This influence can be attributed to the origins of the Western mystery traditions along with their syncretic nature, where ideas, symbols, and religious customs have migrated from Egypt to Crete and Greece to the rest of the Western world, while sharing many of the same customs and rituals between different societies and cultures. These migrations of people which include language, history, religion, and Freemasonry can be traced throughout history to their true origins.

According to the Italian philosopher, scholar, and current Grand Master of the Academy of the Illuminati, Giuliano Di Bernardo;

“Orphism has had a considerable influence on the nascent philosophy not so much over the doctrine of reincarnation as for the dualistic conception of man. For the first time, man is understood as personifying two opposed principles: the immortal soul and the mortal body. This gives rise to a dualism that will cross the entire span of the history of philosophical thought up to our own days. Without Orphism, we would be unable to explain Pythagoras, Socrates, Plato and all the philosophers who draw upon them.”

Di Bernardo further stated;

“As far as the initiatory foundation is concerned, between the Freemasonry and the Order of the Illuminati there are no differences: they are both heirs of the ancient Orphic and Pythagorean mysteries. The differences when compared to the present practices can pertain to the symbols, the rituals and the ceremonies.” (11)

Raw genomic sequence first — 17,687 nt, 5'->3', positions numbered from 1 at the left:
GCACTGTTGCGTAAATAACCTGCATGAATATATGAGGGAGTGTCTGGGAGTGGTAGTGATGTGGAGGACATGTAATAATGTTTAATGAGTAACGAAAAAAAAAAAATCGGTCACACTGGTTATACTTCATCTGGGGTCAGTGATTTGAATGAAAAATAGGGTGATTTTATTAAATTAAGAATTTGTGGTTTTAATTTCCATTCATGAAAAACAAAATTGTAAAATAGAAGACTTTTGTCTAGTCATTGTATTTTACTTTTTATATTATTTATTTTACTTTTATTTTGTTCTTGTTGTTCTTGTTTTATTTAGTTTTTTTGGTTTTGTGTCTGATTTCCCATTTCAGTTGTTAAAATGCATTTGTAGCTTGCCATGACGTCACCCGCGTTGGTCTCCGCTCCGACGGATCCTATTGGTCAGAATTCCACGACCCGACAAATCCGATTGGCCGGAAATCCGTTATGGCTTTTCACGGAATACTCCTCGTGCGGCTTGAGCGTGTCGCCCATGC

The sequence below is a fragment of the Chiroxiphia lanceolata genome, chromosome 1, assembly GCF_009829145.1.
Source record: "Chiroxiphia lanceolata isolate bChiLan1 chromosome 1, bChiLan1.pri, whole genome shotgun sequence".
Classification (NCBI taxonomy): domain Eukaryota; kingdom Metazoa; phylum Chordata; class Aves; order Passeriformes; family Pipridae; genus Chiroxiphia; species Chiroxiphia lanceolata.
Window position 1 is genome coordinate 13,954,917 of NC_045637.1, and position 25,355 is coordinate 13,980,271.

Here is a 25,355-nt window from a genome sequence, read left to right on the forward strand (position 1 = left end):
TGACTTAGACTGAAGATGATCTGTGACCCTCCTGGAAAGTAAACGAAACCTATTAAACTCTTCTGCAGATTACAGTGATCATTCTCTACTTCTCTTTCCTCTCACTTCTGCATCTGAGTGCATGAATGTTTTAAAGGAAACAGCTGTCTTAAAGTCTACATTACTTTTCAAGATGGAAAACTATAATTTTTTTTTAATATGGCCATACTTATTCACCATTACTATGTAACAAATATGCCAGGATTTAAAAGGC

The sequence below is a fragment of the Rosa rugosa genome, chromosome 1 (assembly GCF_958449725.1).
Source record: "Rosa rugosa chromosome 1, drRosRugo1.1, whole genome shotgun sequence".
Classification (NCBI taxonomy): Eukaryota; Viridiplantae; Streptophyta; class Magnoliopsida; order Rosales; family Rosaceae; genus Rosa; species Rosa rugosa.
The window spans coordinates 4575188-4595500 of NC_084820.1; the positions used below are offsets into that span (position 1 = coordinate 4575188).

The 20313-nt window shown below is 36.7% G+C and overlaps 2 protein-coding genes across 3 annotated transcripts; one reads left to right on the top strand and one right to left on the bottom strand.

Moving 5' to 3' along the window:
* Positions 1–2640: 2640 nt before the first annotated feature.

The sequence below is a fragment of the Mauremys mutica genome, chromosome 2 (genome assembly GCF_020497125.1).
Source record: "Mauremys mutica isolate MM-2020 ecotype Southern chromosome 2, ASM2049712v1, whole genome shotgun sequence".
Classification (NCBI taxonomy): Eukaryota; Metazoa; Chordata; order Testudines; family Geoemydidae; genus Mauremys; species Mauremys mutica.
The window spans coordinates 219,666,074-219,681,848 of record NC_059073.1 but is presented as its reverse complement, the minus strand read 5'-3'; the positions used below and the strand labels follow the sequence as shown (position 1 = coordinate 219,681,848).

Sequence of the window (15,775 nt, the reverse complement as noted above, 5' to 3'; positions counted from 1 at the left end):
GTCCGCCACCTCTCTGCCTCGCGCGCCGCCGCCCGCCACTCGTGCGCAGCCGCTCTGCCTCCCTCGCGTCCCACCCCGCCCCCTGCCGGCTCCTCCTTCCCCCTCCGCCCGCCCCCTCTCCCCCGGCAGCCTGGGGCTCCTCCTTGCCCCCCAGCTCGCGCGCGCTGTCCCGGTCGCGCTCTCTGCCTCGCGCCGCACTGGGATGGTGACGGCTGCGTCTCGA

Therefor, students of Western Esotericism and true symbolic Masonry should have a firm understanding of Orphic history. Famous Freemason and scholar Albert Pike, in his seminal work “Morals and Dogma,” suggests a Masonic connection to the Orphic Mysteries. Pike wrote;

“The distinction between the esoteric and exoteric doctrines (a distinction purely Masonic), was always and from the very earliest times preserved among the Greeks. It remounted to the fabulous times of Orpheus; and the mysteries of Theosophy were found in all their traditions and myths. And after the time of Alexander, they resorted for instruction, dogmas, and mysteries, to all the schools, to those of Egypt and Asia, as well as those of Ancient Thrace, Sicily, Etruria, and Attica.” (12)

The renown 20th century Masonic philosopher and historian, 33rd Degree Freemason, Many. P. Hall said:

“According to Iamblichus and Proclus, the Grecian theology was derived from the teachings of Orpheus. From Orpheus the doctrine descended to Pythagoras, and from Pythagoras to Plato. These three men together were the founders and disseminators of the Secret Doctrine which had been brought from Asia in the second millennium B. C.

In the words of Proclus, “What Orpheus delivered mystically through arcane narrations, this Pythagoras learned when he celebrated orgies in
the Thracian Libethra, being initiated by Aglaophemus in the mystic wisdom which Orpheus derived from his mother Calliope, in the mountain Pangaeus.” (13)